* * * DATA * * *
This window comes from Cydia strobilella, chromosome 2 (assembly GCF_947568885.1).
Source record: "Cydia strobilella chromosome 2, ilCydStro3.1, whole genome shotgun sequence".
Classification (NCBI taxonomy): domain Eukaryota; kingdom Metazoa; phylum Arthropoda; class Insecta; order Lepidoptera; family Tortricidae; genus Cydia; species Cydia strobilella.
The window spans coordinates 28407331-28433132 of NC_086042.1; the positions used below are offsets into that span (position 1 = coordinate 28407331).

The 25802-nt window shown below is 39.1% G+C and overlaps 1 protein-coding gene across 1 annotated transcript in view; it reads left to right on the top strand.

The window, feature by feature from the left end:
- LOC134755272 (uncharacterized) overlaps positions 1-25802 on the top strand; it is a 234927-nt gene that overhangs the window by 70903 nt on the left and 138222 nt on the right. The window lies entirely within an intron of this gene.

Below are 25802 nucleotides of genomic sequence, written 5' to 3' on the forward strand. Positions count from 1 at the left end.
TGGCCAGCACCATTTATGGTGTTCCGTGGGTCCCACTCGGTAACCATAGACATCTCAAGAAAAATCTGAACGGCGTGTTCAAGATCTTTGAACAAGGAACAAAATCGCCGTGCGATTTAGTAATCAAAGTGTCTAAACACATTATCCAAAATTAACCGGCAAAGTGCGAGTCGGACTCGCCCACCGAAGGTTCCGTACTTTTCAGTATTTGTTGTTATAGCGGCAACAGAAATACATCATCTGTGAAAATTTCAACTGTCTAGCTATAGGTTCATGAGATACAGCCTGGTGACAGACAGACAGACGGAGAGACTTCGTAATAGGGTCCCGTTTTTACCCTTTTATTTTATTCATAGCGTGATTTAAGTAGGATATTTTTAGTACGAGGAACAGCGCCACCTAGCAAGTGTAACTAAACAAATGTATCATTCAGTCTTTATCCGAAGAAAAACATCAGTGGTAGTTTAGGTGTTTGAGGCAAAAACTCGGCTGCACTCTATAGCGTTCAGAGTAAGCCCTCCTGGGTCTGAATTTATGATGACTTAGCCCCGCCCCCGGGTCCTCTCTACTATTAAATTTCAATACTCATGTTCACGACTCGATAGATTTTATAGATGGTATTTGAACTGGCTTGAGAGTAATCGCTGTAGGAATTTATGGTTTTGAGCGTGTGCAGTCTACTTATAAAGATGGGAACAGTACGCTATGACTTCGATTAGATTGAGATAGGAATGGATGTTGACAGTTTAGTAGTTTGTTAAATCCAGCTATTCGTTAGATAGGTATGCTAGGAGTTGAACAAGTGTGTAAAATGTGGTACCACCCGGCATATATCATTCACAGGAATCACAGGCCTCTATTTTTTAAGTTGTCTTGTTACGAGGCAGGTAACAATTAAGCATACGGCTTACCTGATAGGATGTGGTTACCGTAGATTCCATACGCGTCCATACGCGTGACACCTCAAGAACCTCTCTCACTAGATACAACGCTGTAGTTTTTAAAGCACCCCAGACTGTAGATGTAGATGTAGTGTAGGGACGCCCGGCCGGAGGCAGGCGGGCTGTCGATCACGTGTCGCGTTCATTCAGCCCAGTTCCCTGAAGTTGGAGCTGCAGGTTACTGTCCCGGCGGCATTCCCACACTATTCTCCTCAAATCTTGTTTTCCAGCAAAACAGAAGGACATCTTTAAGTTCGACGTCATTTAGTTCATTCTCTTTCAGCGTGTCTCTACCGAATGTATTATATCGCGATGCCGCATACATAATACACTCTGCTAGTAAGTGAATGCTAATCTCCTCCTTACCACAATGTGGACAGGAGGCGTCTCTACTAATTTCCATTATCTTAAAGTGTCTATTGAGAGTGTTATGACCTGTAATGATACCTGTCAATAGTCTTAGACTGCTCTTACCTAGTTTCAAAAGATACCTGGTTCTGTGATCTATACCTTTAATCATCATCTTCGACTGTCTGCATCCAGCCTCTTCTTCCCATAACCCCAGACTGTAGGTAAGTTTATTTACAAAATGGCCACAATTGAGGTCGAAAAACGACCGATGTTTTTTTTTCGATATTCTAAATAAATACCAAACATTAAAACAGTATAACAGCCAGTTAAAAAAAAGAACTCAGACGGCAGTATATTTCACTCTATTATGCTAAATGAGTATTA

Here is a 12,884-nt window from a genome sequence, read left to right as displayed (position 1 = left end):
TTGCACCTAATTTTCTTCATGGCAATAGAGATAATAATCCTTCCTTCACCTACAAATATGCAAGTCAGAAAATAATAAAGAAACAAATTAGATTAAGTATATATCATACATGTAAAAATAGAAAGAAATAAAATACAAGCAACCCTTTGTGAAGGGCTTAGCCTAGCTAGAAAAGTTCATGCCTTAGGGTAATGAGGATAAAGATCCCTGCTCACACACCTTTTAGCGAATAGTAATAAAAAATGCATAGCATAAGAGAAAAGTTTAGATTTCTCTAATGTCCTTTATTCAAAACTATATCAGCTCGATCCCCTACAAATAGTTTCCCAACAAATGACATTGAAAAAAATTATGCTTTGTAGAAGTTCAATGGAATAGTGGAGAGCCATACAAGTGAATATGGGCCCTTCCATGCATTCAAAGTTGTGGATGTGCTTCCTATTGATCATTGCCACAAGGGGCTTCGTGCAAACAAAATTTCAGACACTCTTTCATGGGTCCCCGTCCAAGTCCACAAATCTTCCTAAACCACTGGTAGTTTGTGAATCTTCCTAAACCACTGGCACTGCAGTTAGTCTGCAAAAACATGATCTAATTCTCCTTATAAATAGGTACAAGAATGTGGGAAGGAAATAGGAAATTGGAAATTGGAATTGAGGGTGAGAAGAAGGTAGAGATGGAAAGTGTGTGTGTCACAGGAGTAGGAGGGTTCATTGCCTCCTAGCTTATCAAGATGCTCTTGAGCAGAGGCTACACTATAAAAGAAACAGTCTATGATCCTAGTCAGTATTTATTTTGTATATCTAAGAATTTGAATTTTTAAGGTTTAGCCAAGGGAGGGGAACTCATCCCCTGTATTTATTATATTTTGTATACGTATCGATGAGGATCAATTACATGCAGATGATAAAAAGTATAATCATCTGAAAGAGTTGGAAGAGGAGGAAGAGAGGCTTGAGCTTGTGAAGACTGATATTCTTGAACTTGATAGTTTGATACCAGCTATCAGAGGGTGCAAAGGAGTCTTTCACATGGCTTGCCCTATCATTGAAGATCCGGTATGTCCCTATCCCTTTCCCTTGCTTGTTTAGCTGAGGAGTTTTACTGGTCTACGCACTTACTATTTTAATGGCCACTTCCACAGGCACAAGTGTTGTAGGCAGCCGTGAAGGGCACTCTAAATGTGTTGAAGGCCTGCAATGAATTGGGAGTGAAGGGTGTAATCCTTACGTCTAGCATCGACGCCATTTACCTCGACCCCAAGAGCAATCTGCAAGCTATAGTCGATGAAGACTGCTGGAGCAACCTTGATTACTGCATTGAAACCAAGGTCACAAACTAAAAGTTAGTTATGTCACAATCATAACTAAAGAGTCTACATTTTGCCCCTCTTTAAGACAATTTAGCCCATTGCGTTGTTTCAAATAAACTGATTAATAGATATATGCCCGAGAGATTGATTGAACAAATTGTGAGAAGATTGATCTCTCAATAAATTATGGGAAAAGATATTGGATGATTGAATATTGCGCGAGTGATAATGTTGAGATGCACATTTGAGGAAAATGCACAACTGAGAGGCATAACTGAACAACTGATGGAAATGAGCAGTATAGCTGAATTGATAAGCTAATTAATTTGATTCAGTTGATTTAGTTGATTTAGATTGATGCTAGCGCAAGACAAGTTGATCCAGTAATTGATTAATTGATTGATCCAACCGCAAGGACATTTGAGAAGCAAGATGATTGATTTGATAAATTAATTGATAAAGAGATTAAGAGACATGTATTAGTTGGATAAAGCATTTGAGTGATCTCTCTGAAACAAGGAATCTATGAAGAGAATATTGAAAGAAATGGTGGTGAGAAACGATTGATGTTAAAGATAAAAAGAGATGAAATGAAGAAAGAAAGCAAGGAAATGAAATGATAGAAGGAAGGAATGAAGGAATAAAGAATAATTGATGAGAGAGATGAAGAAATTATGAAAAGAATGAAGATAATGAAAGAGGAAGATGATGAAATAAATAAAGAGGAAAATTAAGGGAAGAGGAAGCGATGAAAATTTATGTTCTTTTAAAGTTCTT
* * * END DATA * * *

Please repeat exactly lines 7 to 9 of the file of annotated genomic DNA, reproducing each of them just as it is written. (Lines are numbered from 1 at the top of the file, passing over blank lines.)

- LOC134755272 (uncharacterized) overlaps positions 1-25802 on the top strand; it is a 234927-nt gene that overhangs the window by 70903 nt on the left and 138222 nt on the right. The window lies entirely within an intron of this gene.

Below are 25802 nucleotides of genomic sequence, written 5' to 3' on the forward strand. Positions count from 1 at the left end.
TGGCCAGCACCATTTATGGTGTTCCGTGGGTCCCACTCGGTAACCATAGACATCTCAAGAAAAATCTGAACGGCGTGTTCAAGATCTTTGAACAAGGAACAAAATCGCCGTGCGATTTAGTAATCAAAGTGTCTAAACACATTATCCAAAATTAACCGGCAAAGTGCGAGTCGGACTCGCCCACCGAAGGTTCCGTACTTTTCAGTATTTGTTGTTATAGCGGCAACAGAAATACATCATCTGTGAAAATTTCAACTGTCTAGCTATAGGTTCATGAGATACAGCCTGGTGACAGACAGACAGACGGAGAGACTTCGTAATAGGGTCCCGTTTTTACCCTTTTATTTTATTCATAGCGTGATTTAAGTAGGATATTTTTAGTACGAGGAACAGCGCCACCTAGCAAGTGTAACTAAACAAATGTATCATTCAGTCTTTATCCGAAGAAAAACATCAGTGGTAGTTTAGGTGTTTGAGGCAAAAACTCGGCTGCACTCTATAGCGTTCAGAGTAAGCCCTCCTGGGTCTGAATTTATGATGACTTAGCCCCGCCCCCGGGTCCTCTCTACTATTAAATTTCAATACTCATGTTCACGACTCGATAGATTTTATAGATGGTATTTGAACTGGCTTGAGAGTAATCGCTGTAGGAATTTATGGTTTTGAGCGTGTGCAGTCTACTTATAAAGATGGGAACAGTACGCTATGACTTCGATTAGATTGAGATAGGAATGGATGTTGACAGTTTAGTAGTTTGTTAAATCCAGCTATTCGTTAGATAGGTATGCTAGGAGTTGAACAAGTGTGTAAAATGTGGTACCACCCGGCATATATCATTCACAGGAATCACAGGCCTCTATTTTTTAAGTTGTCTTGTTACGAGGCAGGTAACAATTAAGCATACGGCTTACCTGATAGGATGTGGTTACCGTAGATTCCATACGCGTCCATACGCGTGACACCTCAAGAACCTCTCTCACTAGATACAACGCTGTAGTTTTTAAAGCACCCCAGACTGTAGATGTAGATGTAGTGTAGGGACGCCCGGCCGGAGGCAGGCGGGCTGTCGATCACGTGTCGCGTTCATTCAGCCCAGTTCCCTGAAGTTGGAGCTGCAGGTTACTGTCCCGGCGGCATTCCCACACTATTCTCCTCAAATCTTGTTTTCCAGCAAAACAGAAGGACATCTTTAAGTTCGACGTCATTTAGTTCATTCTCTTTCAGCGTGTCTCTACCGAATGTATTATATCGCGATGCCGCATACATAATACACTCTGCTAGTAAGTGAATGCTAATCTCCTCCTTACCACAATGTGGACAGGAGGCGTCTCTACTAATTTCCATTATCTTAAAGTGTCTATTGAGAGTGTTATGACCTGTAATGATACCTGTCAATAGTCTTAGACTGCTCTTACCTAGTTTCAAAAGATACCTGGTTCTGTGATCTATACCTTTAATCATCATCTTCGACTGTCTGCATCCAGCCTCTTCTTCCCATAACCCCAGACTGTAGGTAAGTTTATTTACAAAATGGCCACAATTGAGGTCGAAAAACGACCGATGTTTTTTTTTCGATATTCTAAATAAATACCAAACATTAAAACAGTATAACAGCCAGTTAAAAAAAAGAACTCAGACGGCAGTATATTTCACTCTATTATGCTAAATGAGTATTA